Nobody can rightfully accuse Jordan Miller of taking the easiest way through life, at least not when it comes to travel.
Earlier this month he left his Colorado home to go see friends and family in Arkansas. But rather than taking the easy two days in an air-conditioned car he’ll be spending two or three months pulling hard on oars or paddles while enduring stifling heat, rain and clouds of hungry bugs. He’ll be spending most of those nights camping on sandbars and cooking with campfires on 600 miles of the Arkansas River. The 27-year-old certainly has a sense of adventure.
Last year Miller was heading from his home in Arkansas to visit family in Montrose, Colo., when he noticed the road kept crossing the Arkansas River.
“I figured it had to be the same Arkansas River we had back home,” Miller said, “so I thought it’d be more fun to float the river the next time I went home than to drive.”
Miller and two Colorado friends are currently rafting the Arkansas River from Great Bend, where they launched on June 9, to where the river meets the Mississippi River. Miller, Montrose-based friends Donny Knowles and Susana Sierra, are riding in an 18-foot bright yellow raft they bought online for $300. They’ve been on a tight budget.
“I had to wait for one last paycheck to get the oars,” Miller said, “and that was the Friday before we left.”
Basically, none had any rafting experience.
“Well, I did go on a white water trip one time many years ago. Other than that we’re just kind of learning as we go,” Knowles said with a laugh as they rested on a sand bar near Hutchinson on Tuesday afternoon. “But when I heard what he was doing, I was like, ‘Hey, I’m in, sounds like fun.'"
Miller said he’d spent a lot of time on the water in other craft, often canoes, growing up in Arkansas.
Since Knowles and Sierra are carpenters, they had some good insight on how to construct an internal frame of plywood and PVC pipe for the raft.
“We also made an awning to cover the boat, to keep us in some shade, but we haven’t been able to use it much,” Miller said. “We’ve had too many trees hanging over the river the first few days.” Between Great Bend and Hutchinson the trio floated through many areas where trees about shrouded the river. In a few places the trees were so low to the surface the trio had to push and pull the sizable raft to keep it moving downstream. Brush had to be cleared with an axe, too.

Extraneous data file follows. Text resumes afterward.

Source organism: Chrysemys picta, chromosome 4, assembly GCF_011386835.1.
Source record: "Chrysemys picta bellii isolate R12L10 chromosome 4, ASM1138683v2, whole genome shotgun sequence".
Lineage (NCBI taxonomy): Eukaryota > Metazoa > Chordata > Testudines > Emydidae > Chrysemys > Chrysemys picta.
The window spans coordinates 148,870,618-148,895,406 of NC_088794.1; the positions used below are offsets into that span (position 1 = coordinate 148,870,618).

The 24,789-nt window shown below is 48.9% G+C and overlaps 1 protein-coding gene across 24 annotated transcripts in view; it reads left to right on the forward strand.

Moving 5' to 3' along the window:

It could have been much worse.
Miller’s original hope was to float the Arkansas from Colorado all the way home. Then he learned about 100 miles of the river was dry in western Kansas. Some online research helped Knowles contact Vince Marshall of the Wichita-based Arkansas River Coalition. He’s the one who suggested they putin at Great Bend. Their timing, Marshall said, was fantastic.
“I had no idea their boat was that big,” said Marshall, an avid kayaker. “Most years you probably couldn’t get something that big down the river out there. I’m surprised they made some pretty good time in that stretch.”
Miller said they’d had some “train-wrecks,” and had taken a few days off to rest and walk into a nearby town for supplies.
Sierra said biting flies the first few days have been her least favorite part of the trip. Nearly all skin not covered in tattoos or clothing is sunburned. She said her biggest fear was hitting something sharp, like a chunk of concrete with metal support rods exposed, that could rip a big hole in their air-filled raft.
“Really, I’ve just enjoyed being out on the river where it’s peaceful,” she said. “We’ve seen so much wildlife, too. We’ve seen a weasel, bobcat, a badger digging on the shore, ducks, lots of deer.”
“We’ve seen a lot of buzzards, too. I’m not so sure that’s a good sign, though,” she added with a laugh. She’s a bit concerned about cottonmouths and alligators toward the end of their float.
They’ve seen very few people on or along the river, but Miller’s impressed with most he’s met along the trip. Two fishermen gave him all the bug spray they had. A rural homeowner had no ice, but gave the floaters three frozen jugs of water to keep them from having to walk into town for ice. He was especially complimentary of Marshall and others of the Arkansas River Coalition.
Between Great Bend and Wichita, Marshall checked on the group several times and brought them some supplies and a detailed map. Friday he brought a big trailer to ferry the raft and gear around two dams along the river. Other coalition members will help the floaters between Wichita and the Oklahoma border.
While the river gets wider and deeper the further they float, Miller said they’ll also have the challenges of getting around about 20 dams.
“I’ve got friends scattered all through Arkansas, so I should be able to make a call and get a pickup about anywhere we need one,” he said, adding that they’d probably have to deflate, then re-inflate, the raft several times.
None of the floaters are on a time schedule, so it’s not big deal if they lose a half-day here or a full-day there, figuring things out.
“I’ve been a carpenter, building houses for 25 years so I’m ready for a break,” Sierra said.
“I’m a retired carpenter,” said Knowles. “But here I am, 46 years old and spending two months floating the Arkansas River.”
Miller said his job at a brewery/restaurant is waiting whenever he returns to Montrose, though he’s not exactly sure how he’ll make that trip.
“That’s in the works,” he said of finding a way back to Colorado. “We really haven’t thought that far out yet. We’ll come up with something. First we want to get to the Mississippi.”